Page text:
• by jo_ham (604554) <joham999&gmail,com> on Thursday March 22, 2012 @04:36PM (#39444617)

    Only if it ends with a guy trying to sell just such a "system". The only sure-fire get-rich-quick scheme is selling get-rich-quick schemes.

    Well, there's always opening a brown envelope and briefcase store in Washington DC during lobbying season.

  • by tragedy (27079) on Thursday March 22, 2012 @04:54PM (#39444807)

    With a proper size bankroll, and correct play, you can profit. Usually that goes more for poker against actual players

    That depends on who the "you" is. If by "you" you mean the average poker player, then what you're suggesting is self-evidently wrong. Poker between a group of players is a zero sum game, therefore, the hypothetical "average" player breaks even. Add the house taking a cut, and the average player is losing money. Those who make money from poker are making money because the money is coming from suckers who hope that they'll make money from poker. Therefore, it's in the interest of good poker players to constantly try to push the image that "you" can make money playing poker because it helps ensure a fresh flow of suckers to the bottom rung of the pyramid scheme.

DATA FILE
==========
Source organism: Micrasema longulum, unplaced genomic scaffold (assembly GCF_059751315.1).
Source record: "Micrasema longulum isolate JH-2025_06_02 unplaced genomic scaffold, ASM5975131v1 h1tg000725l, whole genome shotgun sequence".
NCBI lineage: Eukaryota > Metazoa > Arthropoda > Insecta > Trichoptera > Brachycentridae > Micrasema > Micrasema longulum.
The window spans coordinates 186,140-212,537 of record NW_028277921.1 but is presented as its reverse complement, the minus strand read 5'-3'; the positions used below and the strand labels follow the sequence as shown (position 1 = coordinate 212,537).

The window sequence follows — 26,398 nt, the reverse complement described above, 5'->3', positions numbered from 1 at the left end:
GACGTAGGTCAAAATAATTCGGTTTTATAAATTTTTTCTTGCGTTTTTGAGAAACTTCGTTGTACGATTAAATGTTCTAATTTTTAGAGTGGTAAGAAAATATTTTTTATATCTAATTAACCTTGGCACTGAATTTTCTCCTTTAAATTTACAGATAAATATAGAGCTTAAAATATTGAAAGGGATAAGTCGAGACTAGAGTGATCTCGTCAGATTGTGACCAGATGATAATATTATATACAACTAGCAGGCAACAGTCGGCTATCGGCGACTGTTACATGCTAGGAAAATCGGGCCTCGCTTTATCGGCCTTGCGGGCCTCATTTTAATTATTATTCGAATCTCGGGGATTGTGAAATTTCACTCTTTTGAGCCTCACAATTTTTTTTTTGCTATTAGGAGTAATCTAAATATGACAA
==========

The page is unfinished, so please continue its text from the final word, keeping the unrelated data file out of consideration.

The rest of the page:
• by residieu (577863) on Thursday March 22, 2012 @05:00PM (#39444893)
    And now we have this story that a player won big (really big) at the Tropicana. How many people visiting Atlantic City are going to pick the Tropicana to gamble at from a (perhaps unconscious) idea that they can win big too (when they lack the real prerequisite here, having enough money to be considered a high-roller)
  • by iamhassi (659463) on Thursday March 22, 2012 @05:04PM (#39444943) Journal

    I can't help but feel like this article is just designed to put the idea into millions of readers' heads that you can go into a casino with a strategy or method or system and take home millions at the blackjack table.

    It might help if you read the article, then you'd lose that feeling.